Meeples & Miniatures – Episode 165 – Byron Collins / Polyversal Interview and Wargamimg Industry Round Table
Welcome to Episode 165 of the Meeples & Miniatures Podcast
In this episode, hosts Neil Shuck, Mike Hobbs & Mike Whitaker discuss what they’ve been doing (Hobby-wise) for the past two weeks, cast their eye over some of the latest hobby news and hold the first Meeples & Miniatures Round Table.
In our main feature, we interview Byron Collins of Collins Epic Wargames about the Polyversal Kickstarter
We hope you enjoy the show
- 00:00 – Intro
- 07:52 – What we’ve been up to
- 24:05 – Hobby News
- 43:27 – Byron Collins / Polyversal interview
- 2:13:22 – Wargaming Industry Round Table
- 3:35:15 – Outtro
- Games Workshop in toy stores
- Advanced Song of Blades and Heroes
- 2nd Edition of Regiment of Foote
- Warlord Games announce Project Z
- New Figures from the Dice Bag Lady
- Aventine Miniatures have released some new Sassanid Infantry
- Sarissa release new crypt and graveyard
- Black Hat have new releases for Martian Empires
- Tabletop Wargames: A designers and writers handbook
- New Rubicon 28mm Vehicles
- Plastic Gnolls for Frostgrave
Excellent as always. Listening to your Roundtable discussion about computer moderated gaming, I think you left out a very large area: Naval War gaming. Back in the 90’s I played a great deal of WWII Naval engagements using a DOS based program called ShipBase III. It was a great system for moderated games, as it did all of the book keeping for your and and allowed both sides to see only the damage done to their ships. (You could reports “multiple hits and fires started” to the firing, while obscuring the actual damage.) It made for excellent games, and I would love to see the system updated.
I never even thought about Naval gaming, thanks for the info I’ll try and mention it on the next show
It just goes to show that there are some niches of gaming which are completely off our radar
I used to do a lot of modern naval gaming in my mid teens. I started off with Navwar and Davco ships, at University I moved over to Victory Games Fleet series. I never wanted to play it on a computer, but I can see why computer gaming is so suitable for this, miniatures gaming, to my mind, had its enjoyable moments but didn’t deliver an accurate “feel”
Oh, and I really enjoyed the show. I was a little bit unwell, and ended up listening three times!
you may deserve an endurance record for that
…or my head examined? (Only joking!)
We do have a listener who can beat that, though 😀
I am really enjoying the new format and structure, you guys and the D6G are my top two favourite gaming podcasts. I particularly like ‘state of the industry’ type of discussions, please keep it up.
Definitely liking the new format. I believe you are moving in a good direction. M&M and VftV are the two best wargaming podcasts out there. I’m out of the running for the Endurance Record, though, since I only listened through the most recent podcast twice.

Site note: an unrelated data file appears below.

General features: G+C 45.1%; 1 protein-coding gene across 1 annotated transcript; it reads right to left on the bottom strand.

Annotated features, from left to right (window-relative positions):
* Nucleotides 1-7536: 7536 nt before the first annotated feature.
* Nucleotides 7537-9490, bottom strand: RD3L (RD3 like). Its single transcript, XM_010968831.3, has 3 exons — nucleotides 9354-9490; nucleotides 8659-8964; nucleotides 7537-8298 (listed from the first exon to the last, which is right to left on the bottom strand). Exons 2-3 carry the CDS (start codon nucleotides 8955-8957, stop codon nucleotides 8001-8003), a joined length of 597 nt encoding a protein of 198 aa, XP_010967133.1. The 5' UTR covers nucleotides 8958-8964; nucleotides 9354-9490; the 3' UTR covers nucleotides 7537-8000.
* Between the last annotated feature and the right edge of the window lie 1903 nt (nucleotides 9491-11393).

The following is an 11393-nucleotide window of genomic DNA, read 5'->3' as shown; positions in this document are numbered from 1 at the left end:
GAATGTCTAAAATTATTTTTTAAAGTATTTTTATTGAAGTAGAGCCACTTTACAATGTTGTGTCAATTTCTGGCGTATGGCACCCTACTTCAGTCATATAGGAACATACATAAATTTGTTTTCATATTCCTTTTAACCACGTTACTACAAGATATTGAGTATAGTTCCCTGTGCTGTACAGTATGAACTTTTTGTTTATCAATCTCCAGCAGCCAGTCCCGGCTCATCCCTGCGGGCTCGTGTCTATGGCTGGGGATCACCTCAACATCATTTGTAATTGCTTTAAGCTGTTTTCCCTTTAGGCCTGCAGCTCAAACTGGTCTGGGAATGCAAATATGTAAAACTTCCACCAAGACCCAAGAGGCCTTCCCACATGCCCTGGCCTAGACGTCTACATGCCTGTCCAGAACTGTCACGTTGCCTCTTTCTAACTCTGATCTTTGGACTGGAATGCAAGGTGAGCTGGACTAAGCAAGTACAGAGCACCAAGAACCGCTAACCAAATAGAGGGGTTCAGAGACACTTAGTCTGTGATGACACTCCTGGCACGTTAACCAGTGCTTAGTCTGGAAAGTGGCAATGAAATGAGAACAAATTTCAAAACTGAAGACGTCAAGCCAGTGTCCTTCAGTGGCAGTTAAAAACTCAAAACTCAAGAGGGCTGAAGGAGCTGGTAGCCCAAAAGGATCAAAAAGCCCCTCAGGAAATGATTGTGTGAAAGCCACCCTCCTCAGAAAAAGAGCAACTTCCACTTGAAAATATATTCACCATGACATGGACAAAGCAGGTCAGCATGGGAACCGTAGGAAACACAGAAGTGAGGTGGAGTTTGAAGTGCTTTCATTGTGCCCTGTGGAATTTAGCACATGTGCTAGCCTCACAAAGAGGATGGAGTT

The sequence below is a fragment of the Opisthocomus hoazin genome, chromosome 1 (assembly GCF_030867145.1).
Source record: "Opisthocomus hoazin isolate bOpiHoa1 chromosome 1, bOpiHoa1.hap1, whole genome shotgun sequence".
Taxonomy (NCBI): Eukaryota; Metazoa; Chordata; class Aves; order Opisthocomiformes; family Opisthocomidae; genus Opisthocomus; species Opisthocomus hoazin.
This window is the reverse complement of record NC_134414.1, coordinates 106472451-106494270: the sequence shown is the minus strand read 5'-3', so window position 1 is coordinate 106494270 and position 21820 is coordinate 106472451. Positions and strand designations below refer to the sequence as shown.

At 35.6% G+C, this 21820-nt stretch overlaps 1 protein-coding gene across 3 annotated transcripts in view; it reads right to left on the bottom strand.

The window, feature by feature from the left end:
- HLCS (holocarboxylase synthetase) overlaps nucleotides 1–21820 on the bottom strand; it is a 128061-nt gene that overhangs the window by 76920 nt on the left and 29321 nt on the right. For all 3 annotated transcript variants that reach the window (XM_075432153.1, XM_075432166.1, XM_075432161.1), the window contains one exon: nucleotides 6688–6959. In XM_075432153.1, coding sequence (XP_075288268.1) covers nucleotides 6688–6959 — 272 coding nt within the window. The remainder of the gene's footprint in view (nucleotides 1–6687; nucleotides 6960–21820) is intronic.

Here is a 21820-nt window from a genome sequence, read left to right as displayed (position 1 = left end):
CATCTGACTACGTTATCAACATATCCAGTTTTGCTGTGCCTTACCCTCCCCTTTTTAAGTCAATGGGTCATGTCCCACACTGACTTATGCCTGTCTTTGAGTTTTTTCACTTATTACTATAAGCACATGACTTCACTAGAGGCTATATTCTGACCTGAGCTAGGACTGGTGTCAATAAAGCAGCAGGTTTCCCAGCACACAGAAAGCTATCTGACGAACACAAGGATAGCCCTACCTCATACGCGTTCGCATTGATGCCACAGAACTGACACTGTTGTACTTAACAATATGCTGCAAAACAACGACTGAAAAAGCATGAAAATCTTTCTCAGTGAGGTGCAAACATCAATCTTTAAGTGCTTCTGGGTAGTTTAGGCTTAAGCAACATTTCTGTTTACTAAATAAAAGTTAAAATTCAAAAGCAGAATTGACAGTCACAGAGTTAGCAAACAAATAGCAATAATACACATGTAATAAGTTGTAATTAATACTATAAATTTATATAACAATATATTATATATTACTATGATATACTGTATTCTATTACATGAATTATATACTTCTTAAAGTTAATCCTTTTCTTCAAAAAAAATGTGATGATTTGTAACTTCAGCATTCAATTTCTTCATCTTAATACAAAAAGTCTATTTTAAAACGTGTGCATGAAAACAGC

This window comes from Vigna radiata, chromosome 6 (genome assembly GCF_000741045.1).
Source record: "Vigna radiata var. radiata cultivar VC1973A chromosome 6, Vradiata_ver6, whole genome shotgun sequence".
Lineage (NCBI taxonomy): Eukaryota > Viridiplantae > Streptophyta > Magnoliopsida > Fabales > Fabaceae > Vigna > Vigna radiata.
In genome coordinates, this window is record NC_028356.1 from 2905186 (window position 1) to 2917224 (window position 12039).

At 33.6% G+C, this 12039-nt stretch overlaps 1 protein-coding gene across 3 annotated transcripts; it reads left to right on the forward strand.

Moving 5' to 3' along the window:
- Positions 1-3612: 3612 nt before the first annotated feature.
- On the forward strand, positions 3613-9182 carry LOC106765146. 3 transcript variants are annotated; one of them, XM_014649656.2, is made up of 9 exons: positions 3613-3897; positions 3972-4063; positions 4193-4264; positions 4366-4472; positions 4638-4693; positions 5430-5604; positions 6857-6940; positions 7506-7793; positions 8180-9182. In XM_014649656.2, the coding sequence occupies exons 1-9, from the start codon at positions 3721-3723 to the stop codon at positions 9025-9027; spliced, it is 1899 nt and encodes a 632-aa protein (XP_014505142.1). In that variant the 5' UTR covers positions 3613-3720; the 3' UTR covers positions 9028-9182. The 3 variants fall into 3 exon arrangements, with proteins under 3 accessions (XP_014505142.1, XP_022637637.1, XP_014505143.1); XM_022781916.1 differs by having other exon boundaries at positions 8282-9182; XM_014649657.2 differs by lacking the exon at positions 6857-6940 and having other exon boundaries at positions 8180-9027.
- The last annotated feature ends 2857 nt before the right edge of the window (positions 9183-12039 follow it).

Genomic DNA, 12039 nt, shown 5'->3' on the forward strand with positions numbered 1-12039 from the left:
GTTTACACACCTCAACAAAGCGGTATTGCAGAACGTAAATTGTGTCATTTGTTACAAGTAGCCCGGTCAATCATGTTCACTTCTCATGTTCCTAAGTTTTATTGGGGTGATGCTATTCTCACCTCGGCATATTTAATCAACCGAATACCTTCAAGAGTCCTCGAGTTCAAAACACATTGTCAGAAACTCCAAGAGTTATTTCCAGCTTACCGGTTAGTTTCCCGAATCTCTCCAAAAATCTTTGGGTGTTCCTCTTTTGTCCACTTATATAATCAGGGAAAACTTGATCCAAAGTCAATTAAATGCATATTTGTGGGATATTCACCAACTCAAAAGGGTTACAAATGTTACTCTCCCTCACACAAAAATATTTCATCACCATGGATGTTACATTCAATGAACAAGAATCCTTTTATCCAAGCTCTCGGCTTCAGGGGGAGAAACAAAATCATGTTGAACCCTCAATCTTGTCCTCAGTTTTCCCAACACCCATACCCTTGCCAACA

Regarding your discussion of the differences between wargaming culture on opposite sides of the pond: much (if not most) of the US wargaming population is invisible, consisting of “basement” groups . . . not formal clubs, so to speak, but groups of about a half dozen gamers which meet at one or more of the members’ homes, that have no public profile or web presence. I gather this is rather rare in the UK due to the smaller size of the average residence, hence the proliferation of clubs with meeting rooms.
Props to Mr. Whitaker for being a Vikings fan. Skol, Vikings!
I am not going to live that down now, in my defence, I was laid low with the dreaded Lurgi at the time, so probably delirious! But even in my delirium, it was a good show.
I was very interested in your conversation about computer based rule sets and Carnage and Glory in particular.
I have been playing the Napoleonic set for the past two and half years and find them an absolute joy to use. They give all the simulation and fun you would get from a great set of Lardy rules but as Mr Clarke would say, they really allow you to concentrate on playing the period rather than the rules and you don’t walk away from the table with a headache.
The most important benefit and key difference is that the computer can monitor and calculate army and unit fatigue better than any paper based set I have come across without making the whole affair tedious.
I wrote a series of three articles that appeared in Miniature Wargames 379 – 381 about an Oporto game we staged using them and I attach a link to a post quoting the author Nigel Marsh describing the system.
I would also echo Jake’s comments about Shipbase III which I still use for my WWII naval gaming. They are also really very good and relieve players of the record keeping that seems to be a feature of naval gaming whilst also keeping a level of hidden damage data from opposing players that they simply wouldn’t be aware of in reality.
Catching up on episodes and just hear the talk about multi-day events. As I have to fly in from Sweden anyway, a weekend event would be a lot easier to justify cost wise than a one-day event. I would also love to be able to both browse vendor stalls AND have timeto game and socalise.